You should consider at the least buying a book on the subject.

    There are many great books on the subject available, however mine are well liked, comprehensive and folks love them.

    See:

    Geometric Boundaries II – ASME Y14.5-2009 --> http://engineersedge.com/catalog/pro...roducts_id/124

    or

    Geometrical Boundaries – ISO 1101 --> http://engineersedge.com/catalog/pro...products_id/30
    Last edited by Kelly Bramble; 08-17-2013 at 01:51 PM.

  8. #8
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    To be determined accurately, you need to dispose of the V-block and use a toolroom lathe with a 5C (or similar) collet to grip the test piece. With a known hardened and ground piece of rod, check the runout of the collet. Then test the linearity of the collet and saddle movement left to right.

    Replace the rod with your part then do the run out tests Kelly described.

    It would be impossible to do the left to right test with a V-block and indicator as the paths must be parallel and there is no way to control that on a test table.

  9. #9
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    My book says that runout is a surface to axis control, concentricity is a median points to axis control, and position is an axis to axis control. I'm drawing a shaft which is supported by two different sized bearings. I need the two diameters to be located on the same axis to keep the shaft from wobbling. I think I will datum one and add position tolerance to the other. In hind-site I should have used the same diameter for both because the manufacturing now will take longer to ensure the two axis are aligned.

  10. #10
    Administrator Kelly Bramble's Avatar
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    Quote Originally Posted by surfmase View Post
    I think I will datum one and add position tolerance to the other. In hind-site I should have used the same diameter for both because the manufacturing now will take longer to ensure the two axis are aligned.
    I don't follow what your suggesting. Designing for the same diameters on a rotating shaft is not required for reducing manufacturing costs of the shaft feature. However there is advantages in the that assembly will then be allowed to use the bearing simplifying the assembly.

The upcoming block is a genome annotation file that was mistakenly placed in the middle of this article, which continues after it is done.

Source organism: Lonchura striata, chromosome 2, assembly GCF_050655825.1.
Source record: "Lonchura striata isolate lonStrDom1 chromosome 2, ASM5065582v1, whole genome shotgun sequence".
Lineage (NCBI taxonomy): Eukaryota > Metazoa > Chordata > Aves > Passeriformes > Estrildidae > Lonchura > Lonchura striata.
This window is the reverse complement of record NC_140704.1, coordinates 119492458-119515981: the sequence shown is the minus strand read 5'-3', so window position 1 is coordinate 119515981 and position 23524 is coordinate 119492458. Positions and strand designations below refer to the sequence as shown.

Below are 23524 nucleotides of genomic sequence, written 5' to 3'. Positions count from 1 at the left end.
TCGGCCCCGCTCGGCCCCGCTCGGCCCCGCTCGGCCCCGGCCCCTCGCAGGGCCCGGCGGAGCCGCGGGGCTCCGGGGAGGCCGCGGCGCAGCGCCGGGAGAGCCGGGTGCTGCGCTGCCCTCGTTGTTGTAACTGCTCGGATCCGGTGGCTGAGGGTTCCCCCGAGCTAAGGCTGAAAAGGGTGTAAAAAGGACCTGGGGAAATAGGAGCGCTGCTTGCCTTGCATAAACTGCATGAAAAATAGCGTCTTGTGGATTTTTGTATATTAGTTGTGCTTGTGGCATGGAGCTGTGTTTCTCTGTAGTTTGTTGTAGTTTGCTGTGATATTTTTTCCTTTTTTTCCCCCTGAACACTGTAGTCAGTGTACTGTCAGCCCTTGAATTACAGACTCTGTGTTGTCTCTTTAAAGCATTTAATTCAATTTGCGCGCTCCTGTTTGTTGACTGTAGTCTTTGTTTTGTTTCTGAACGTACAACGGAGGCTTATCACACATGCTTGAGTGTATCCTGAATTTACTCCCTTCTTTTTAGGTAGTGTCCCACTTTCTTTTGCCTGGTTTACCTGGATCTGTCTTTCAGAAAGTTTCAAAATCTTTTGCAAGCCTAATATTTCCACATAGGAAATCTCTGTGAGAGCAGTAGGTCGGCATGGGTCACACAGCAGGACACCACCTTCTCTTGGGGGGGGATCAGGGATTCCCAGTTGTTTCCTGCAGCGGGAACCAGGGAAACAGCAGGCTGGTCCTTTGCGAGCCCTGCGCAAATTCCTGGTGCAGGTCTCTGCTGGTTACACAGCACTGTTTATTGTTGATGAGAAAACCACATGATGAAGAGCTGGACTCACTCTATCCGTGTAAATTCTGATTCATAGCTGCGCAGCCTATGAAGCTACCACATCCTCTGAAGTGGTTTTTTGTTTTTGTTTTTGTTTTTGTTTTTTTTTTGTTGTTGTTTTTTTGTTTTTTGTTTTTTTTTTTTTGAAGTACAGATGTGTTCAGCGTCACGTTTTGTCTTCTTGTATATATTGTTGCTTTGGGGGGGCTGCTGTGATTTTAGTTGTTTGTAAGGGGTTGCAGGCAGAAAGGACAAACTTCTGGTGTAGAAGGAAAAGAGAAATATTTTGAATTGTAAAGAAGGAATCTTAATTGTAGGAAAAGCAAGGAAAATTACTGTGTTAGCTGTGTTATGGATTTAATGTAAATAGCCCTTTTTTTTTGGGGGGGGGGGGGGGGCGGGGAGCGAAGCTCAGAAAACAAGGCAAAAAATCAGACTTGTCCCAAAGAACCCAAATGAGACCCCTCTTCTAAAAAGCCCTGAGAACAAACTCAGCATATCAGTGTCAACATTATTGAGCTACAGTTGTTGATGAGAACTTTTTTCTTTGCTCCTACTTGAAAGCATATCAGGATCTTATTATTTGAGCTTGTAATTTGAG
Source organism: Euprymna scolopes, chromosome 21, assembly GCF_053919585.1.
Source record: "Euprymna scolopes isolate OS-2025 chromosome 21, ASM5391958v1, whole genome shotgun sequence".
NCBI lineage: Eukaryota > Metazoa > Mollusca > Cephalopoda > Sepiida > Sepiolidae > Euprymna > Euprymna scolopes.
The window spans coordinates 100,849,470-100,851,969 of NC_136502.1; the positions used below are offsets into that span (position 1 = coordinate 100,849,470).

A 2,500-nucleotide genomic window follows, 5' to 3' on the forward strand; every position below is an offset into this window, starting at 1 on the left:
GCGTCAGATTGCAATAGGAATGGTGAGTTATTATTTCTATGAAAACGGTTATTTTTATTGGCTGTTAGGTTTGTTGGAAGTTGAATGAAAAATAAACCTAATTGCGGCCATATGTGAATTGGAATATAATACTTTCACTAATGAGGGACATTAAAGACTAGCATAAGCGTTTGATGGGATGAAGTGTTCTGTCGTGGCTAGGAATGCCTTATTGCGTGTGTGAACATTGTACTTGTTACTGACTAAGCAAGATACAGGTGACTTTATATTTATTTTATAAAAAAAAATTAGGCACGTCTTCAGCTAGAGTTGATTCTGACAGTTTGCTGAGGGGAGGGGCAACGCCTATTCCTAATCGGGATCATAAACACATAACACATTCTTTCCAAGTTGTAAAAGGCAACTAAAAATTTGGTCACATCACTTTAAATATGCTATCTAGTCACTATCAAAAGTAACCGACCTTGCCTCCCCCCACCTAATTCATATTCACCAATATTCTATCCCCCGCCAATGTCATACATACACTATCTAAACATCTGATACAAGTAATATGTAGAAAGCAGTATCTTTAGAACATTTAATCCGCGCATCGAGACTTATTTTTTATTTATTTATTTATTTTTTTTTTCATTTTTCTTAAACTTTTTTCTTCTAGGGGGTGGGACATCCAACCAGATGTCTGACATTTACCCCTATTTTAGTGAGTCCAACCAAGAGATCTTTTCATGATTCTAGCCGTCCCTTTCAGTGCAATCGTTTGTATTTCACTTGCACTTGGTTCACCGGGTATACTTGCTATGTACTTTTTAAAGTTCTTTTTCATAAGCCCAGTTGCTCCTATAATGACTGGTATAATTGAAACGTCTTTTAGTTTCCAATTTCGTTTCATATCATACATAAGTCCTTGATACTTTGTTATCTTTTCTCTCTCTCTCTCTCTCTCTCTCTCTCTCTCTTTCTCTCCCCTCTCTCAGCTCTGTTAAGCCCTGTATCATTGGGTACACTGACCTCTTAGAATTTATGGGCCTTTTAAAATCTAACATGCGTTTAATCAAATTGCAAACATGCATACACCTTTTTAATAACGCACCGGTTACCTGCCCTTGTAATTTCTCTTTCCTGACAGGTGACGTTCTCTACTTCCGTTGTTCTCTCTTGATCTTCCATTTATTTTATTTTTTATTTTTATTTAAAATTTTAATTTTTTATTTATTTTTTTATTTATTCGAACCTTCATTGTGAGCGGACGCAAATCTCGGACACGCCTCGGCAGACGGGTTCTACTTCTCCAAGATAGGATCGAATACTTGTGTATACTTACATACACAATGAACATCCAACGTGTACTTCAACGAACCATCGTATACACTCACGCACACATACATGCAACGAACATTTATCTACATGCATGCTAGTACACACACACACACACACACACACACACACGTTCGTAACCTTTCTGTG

When choosing between Runout (Circular or Total) and Position tolerances determine whether you need form control of the diameters as well.

    Total runout will control a surface form in terms of cylindricity, straightness and circularity in addition to control the position of the diameters where Circular runout will form control circularity in addition to position.

    Do your shaft diameters require consistent form controlled surface against the bearings?

  11. #11
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    I would say that regardless of whether the concentricity symbol uses the ASME or ISO interpretation, a part passing a runout check (circular or total) will automatically pass a position tolerance of the same value. However, if a part fails the runout check, you cannot say it's because of a position error; it might be another factor (circularity, parallelism, and others).

  12. #12
    Administrator Kelly Bramble's Avatar
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    Quote Originally Posted by Belanger View Post
    I would say that regardless of whether the concentricity symbol uses the ASME or ISO interpretation, a part passing a runout check (circular or total) will automatically pass a position tolerance of the same value. However, if a part fails the runout check, you cannot say it's because of a position error; it might be another factor (circularity, parallelism, and others).
    I agree - runout is way more comprehensive..